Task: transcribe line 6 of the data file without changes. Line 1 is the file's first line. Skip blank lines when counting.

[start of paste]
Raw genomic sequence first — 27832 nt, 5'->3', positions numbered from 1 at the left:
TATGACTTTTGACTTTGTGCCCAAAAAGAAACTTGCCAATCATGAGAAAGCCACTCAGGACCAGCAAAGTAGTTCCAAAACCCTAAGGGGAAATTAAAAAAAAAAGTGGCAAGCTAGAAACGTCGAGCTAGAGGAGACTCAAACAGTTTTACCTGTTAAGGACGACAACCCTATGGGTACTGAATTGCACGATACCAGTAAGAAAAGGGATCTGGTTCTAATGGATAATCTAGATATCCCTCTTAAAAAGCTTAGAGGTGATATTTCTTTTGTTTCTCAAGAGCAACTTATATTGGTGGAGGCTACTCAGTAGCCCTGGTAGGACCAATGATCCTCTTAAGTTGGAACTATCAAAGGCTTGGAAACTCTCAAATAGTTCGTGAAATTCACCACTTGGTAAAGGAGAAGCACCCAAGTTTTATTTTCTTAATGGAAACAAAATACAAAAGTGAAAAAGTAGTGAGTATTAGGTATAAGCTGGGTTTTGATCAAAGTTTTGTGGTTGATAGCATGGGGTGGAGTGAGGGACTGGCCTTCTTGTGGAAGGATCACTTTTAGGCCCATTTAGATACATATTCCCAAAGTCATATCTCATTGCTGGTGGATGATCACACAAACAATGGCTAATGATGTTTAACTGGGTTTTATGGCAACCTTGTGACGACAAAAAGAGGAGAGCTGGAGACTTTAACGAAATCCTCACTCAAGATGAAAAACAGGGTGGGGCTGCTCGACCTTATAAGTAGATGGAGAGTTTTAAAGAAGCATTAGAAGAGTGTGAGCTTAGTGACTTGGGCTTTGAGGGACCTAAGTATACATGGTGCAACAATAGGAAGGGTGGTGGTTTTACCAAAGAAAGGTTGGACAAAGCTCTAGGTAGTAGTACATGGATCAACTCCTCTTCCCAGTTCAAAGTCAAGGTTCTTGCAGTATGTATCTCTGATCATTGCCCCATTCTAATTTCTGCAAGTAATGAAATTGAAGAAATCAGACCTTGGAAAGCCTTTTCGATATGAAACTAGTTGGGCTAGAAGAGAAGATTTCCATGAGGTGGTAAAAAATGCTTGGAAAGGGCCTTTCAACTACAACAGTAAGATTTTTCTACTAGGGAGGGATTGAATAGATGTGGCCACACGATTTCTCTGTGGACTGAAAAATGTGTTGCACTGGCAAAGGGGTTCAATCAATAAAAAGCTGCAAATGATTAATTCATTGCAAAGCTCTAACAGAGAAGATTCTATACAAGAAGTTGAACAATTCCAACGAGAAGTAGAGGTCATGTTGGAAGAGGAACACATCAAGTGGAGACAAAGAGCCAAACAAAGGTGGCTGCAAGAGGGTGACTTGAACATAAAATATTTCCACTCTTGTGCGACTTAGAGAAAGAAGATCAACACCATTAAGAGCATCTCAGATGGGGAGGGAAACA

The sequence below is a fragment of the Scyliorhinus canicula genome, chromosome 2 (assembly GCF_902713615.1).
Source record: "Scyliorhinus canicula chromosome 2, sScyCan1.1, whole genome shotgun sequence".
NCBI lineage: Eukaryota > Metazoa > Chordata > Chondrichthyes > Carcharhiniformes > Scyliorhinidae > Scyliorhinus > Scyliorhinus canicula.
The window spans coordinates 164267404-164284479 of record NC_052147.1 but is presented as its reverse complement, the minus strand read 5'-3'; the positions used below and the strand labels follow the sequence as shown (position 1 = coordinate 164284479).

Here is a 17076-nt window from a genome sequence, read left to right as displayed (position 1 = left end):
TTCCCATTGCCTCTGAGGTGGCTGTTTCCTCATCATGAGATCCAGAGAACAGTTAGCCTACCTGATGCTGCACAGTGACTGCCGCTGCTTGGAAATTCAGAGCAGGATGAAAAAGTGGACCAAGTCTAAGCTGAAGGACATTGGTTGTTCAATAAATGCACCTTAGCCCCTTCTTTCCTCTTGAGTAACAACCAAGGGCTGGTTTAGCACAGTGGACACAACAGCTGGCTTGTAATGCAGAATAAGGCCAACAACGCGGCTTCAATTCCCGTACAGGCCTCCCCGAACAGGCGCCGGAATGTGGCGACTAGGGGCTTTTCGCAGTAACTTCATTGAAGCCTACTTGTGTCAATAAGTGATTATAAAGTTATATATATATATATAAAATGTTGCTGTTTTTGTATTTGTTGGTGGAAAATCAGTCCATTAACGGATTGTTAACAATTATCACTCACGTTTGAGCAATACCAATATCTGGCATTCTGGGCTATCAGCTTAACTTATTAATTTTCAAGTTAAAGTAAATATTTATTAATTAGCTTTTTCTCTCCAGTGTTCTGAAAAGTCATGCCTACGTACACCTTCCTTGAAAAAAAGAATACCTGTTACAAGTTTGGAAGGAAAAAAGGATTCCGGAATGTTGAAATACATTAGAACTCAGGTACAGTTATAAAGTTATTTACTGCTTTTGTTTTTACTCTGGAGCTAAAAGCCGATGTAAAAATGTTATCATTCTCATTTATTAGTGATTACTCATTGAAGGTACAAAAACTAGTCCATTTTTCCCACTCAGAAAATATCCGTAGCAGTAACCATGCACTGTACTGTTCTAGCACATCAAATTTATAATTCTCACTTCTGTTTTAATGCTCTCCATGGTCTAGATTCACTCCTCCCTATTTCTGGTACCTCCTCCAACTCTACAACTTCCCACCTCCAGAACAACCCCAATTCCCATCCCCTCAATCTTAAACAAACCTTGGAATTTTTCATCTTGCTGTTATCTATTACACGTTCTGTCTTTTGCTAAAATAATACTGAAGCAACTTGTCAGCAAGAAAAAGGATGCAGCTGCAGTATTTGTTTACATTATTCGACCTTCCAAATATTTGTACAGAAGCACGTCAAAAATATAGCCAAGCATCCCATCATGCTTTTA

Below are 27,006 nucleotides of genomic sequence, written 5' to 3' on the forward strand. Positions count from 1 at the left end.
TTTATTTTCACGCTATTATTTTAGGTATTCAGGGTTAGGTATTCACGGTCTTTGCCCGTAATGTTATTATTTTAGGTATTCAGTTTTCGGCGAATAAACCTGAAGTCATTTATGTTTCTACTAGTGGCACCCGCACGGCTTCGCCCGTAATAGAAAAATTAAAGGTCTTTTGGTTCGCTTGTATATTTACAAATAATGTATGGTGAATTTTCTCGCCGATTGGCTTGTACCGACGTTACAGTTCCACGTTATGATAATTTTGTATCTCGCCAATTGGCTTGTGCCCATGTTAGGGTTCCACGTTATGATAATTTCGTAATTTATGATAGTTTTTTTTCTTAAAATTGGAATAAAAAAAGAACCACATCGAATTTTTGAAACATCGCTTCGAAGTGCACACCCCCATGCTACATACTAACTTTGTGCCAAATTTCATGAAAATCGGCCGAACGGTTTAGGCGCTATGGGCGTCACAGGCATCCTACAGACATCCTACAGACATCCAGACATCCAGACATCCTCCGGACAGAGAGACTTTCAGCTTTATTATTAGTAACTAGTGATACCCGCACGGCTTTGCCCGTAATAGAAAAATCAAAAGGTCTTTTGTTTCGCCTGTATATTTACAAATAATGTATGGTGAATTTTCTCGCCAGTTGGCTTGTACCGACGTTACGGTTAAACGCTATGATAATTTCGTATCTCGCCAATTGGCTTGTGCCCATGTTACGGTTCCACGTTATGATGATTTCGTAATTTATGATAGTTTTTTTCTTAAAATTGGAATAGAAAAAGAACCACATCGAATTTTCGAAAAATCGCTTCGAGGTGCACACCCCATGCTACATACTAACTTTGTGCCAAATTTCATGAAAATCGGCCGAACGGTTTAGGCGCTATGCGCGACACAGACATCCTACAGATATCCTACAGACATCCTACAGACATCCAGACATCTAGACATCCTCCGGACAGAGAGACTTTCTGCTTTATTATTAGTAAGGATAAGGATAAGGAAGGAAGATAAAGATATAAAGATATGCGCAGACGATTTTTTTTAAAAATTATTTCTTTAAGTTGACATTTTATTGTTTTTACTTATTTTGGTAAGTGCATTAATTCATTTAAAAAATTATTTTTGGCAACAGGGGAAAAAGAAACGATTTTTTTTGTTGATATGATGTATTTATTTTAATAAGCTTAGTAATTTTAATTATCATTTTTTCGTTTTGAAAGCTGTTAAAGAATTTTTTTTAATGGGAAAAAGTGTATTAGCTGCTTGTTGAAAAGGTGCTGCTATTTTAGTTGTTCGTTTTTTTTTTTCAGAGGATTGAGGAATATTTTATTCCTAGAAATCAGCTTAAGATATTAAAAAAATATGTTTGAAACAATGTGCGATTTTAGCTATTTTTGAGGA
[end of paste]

The window spans coordinates 164267404-164284479 of record NC_052147.1 but is presented as its reverse complement, the minus strand read 5'-3'; the positions used below and the strand labels follow the sequence as shown (position 1 = coordinate 164284479).